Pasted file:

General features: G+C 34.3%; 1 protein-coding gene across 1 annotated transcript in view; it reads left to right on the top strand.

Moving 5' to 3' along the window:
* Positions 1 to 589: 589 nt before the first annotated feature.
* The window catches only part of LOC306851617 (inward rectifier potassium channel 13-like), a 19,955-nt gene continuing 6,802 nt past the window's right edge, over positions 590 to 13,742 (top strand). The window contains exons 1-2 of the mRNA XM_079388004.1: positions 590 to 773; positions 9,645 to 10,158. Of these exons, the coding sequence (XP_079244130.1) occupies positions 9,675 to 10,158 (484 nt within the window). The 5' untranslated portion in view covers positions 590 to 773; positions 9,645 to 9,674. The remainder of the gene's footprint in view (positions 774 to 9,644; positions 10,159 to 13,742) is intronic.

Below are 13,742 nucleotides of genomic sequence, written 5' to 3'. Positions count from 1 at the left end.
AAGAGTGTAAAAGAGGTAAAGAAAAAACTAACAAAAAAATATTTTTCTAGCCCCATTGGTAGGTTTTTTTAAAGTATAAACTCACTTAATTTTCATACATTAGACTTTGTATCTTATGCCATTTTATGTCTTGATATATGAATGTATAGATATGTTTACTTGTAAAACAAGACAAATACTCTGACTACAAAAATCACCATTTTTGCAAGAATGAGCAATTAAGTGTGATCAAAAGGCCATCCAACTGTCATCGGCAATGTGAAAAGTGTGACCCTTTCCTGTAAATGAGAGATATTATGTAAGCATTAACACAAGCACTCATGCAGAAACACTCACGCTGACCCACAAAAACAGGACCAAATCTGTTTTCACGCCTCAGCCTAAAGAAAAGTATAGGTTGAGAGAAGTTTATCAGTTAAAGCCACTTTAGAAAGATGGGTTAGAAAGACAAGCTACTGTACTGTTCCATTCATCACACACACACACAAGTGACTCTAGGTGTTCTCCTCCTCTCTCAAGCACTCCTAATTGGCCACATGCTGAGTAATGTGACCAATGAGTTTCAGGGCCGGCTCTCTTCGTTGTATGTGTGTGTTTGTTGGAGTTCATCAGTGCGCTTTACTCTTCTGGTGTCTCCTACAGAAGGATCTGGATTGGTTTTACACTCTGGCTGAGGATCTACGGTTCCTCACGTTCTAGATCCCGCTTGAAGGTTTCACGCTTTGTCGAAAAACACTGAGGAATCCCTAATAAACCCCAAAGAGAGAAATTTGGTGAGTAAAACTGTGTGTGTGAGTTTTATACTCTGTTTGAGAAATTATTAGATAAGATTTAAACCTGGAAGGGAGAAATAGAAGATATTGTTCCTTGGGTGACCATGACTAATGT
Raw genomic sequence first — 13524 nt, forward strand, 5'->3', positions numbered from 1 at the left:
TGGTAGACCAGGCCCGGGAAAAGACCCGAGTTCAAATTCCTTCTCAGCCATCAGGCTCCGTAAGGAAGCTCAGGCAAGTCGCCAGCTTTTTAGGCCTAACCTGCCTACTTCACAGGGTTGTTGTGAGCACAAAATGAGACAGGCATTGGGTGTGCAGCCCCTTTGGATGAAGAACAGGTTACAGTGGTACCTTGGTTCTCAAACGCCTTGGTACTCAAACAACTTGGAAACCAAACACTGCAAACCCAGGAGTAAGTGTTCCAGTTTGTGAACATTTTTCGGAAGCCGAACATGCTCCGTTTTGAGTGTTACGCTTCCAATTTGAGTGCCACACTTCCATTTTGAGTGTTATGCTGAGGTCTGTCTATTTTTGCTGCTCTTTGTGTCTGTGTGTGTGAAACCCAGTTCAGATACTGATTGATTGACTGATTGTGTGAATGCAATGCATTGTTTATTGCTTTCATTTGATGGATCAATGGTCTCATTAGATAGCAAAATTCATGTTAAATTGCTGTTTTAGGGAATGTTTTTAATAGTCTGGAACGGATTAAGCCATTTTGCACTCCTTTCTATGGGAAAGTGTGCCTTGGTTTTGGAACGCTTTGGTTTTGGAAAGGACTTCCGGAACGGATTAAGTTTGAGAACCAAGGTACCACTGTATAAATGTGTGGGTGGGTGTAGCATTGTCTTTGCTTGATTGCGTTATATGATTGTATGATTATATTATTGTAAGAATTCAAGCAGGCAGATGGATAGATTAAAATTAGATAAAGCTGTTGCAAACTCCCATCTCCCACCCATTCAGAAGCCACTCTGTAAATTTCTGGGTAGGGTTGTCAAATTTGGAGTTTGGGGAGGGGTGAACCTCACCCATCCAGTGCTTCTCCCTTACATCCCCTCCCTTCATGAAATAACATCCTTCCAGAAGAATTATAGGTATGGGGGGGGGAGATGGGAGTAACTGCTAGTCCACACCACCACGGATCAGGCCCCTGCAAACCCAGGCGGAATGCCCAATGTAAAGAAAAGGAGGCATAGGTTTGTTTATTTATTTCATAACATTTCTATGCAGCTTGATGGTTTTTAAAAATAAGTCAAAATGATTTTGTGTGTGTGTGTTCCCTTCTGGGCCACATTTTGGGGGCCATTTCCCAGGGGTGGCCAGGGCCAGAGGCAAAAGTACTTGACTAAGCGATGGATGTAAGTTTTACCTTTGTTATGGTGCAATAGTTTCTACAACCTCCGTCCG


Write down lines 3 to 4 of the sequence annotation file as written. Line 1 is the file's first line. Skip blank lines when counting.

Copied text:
* Positions 1 to 589: 589 nt before the first annotated feature.
* The window catches only part of LOC306851617 (inward rectifier potassium channel 13-like), a 19,955-nt gene continuing 6,802 nt past the window's right edge, over positions 590 to 13,742 (top strand). The window contains exons 1-2 of the mRNA XM_079388004.1: positions 590 to 773; positions 9,645 to 10,158. Of these exons, the coding sequence (XP_079244130.1) occupies positions 9,675 to 10,158 (484 nt within the window). The 5' untranslated portion in view covers positions 590 to 773; positions 9,645 to 9,674. The remainder of the gene's footprint in view (positions 774 to 9,644; positions 10,159 to 13,742) is intronic.